It seems that many Council members are open to some sort of extension of DFI immunities in order to provide additional support to the Iraqi government in the near term. Others have been more sceptical of yet another extension, but may be persuaded to support one especially if it is clear that it would be the final extension of immunities and more limited in duration. Some members note the advice in the 10 November Secretariat briefing that it is possible for the Council to cancel letters of credit from the Oil-for-Food programme that lack requisite documentation and transfer the remaining escrow funds to the DFI or its successor.

There does not yet seem to be agreement among members with regard to removing the WMD provisions. The absence of ratification of the IAEA additional protocol is the key issue. Some view this as an important final step to demonstrate Iraqi compliance (and recall the Council’s August demand in that regard). Others now seem to think it unnecessary.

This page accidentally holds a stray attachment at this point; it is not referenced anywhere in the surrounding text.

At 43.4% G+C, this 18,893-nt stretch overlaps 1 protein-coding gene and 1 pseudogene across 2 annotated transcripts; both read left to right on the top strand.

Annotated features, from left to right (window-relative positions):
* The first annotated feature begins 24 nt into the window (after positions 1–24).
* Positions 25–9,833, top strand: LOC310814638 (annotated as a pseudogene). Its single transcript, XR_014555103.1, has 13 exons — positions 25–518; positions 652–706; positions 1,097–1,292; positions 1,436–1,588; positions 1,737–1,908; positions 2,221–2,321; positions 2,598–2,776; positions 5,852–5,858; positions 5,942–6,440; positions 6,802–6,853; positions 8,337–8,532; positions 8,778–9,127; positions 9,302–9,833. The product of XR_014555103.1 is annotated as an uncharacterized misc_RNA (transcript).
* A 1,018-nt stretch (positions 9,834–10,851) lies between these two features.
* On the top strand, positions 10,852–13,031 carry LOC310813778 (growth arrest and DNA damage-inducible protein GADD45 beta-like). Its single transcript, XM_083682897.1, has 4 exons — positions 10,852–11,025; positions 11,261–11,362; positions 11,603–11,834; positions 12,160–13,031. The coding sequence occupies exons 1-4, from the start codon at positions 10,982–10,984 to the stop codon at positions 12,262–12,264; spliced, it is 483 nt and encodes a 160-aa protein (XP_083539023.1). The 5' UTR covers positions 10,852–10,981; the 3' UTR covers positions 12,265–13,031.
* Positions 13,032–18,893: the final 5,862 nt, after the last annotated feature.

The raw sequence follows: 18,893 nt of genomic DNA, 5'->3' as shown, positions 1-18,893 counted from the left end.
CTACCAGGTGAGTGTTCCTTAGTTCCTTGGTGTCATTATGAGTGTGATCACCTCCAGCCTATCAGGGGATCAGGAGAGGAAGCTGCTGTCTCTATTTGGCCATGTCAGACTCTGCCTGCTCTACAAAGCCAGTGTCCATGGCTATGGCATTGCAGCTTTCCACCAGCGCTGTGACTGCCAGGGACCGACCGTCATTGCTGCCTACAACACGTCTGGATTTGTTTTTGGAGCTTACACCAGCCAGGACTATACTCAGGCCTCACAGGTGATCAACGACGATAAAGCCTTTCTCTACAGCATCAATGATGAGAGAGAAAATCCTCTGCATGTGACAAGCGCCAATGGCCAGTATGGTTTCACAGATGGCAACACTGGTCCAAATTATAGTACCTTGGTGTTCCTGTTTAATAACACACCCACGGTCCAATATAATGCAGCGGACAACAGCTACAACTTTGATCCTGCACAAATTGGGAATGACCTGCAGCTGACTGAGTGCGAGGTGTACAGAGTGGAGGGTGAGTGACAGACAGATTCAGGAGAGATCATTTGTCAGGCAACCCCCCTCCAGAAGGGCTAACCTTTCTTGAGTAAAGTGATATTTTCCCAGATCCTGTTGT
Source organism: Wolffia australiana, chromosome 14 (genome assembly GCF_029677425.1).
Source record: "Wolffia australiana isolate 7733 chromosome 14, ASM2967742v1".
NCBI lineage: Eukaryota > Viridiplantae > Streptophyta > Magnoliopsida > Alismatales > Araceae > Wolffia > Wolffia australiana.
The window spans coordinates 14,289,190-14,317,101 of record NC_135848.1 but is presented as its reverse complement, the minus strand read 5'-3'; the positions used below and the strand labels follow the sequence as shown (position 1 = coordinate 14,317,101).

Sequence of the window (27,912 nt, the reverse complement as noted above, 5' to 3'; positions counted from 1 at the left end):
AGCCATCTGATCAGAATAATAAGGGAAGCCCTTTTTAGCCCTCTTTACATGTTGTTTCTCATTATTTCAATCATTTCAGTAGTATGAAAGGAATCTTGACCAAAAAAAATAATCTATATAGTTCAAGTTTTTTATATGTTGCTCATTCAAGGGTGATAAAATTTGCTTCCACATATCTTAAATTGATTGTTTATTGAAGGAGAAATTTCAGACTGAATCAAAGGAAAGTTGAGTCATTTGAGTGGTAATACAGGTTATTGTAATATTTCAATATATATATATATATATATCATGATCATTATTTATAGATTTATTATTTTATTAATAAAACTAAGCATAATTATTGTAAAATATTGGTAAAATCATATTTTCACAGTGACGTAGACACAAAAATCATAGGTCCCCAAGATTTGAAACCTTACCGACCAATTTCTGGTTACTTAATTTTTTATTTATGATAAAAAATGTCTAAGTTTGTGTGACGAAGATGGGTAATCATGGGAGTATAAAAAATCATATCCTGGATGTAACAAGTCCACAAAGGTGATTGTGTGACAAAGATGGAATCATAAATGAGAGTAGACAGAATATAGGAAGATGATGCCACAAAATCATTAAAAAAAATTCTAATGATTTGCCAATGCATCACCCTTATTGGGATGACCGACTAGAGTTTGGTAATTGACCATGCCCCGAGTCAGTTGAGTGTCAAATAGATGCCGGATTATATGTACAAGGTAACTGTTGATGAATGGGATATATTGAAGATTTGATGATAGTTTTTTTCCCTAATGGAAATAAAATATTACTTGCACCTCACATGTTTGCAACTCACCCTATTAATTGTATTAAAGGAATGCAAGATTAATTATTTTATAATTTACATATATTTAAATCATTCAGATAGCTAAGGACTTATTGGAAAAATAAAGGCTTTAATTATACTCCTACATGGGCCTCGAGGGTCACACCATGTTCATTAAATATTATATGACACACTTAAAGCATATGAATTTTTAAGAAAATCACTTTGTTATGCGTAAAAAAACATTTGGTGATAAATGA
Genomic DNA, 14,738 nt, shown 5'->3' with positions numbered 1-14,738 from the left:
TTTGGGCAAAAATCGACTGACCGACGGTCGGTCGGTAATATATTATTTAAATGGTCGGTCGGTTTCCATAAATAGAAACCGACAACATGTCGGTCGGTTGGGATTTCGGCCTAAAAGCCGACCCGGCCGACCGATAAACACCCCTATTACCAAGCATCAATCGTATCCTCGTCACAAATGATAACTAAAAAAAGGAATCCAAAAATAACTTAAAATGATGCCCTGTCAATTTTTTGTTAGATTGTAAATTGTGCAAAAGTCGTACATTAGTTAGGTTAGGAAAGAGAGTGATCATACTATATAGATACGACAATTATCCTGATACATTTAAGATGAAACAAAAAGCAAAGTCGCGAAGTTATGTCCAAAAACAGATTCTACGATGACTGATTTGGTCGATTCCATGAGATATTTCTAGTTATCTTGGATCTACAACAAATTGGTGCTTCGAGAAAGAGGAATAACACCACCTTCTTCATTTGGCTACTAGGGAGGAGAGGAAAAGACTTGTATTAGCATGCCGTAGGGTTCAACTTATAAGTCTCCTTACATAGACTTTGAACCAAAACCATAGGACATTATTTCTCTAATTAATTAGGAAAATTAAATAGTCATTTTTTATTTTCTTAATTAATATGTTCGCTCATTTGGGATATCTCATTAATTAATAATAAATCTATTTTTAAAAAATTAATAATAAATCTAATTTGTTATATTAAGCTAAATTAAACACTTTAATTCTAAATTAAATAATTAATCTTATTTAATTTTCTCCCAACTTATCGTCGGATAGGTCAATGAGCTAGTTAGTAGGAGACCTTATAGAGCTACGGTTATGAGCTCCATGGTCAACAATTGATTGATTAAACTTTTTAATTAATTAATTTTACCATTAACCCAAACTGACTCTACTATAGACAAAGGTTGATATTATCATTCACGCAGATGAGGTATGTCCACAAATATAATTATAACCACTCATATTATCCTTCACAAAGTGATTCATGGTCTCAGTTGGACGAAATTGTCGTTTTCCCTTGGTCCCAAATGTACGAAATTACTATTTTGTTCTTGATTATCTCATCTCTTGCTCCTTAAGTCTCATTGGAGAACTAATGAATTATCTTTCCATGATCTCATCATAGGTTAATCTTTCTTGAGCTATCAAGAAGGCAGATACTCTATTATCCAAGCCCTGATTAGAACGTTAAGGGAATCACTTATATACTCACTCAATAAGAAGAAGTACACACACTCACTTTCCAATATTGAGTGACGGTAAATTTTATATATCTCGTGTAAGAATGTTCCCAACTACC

There does seem to be some concern that the high-level meeting should also include Iraq/Kuwait issues including the obligations in resolution 833 relating to the international border and the outstanding compensation payments to Kuwait. (It is possible that the Council will hold consultations on 17 December following the briefing of the high-level coordinator Gennady Tarasov for missing Kuwaiti persons and property because his mandate expires at the end of December. Most members seem to support a continuation of the coordinator’s activities and it appears likely the Council will extend his financing by writing to the Secretary-General before the end of the year. However, the concern flows from the fact that this will be a closed meeting which does not focus on all other relevant issues.)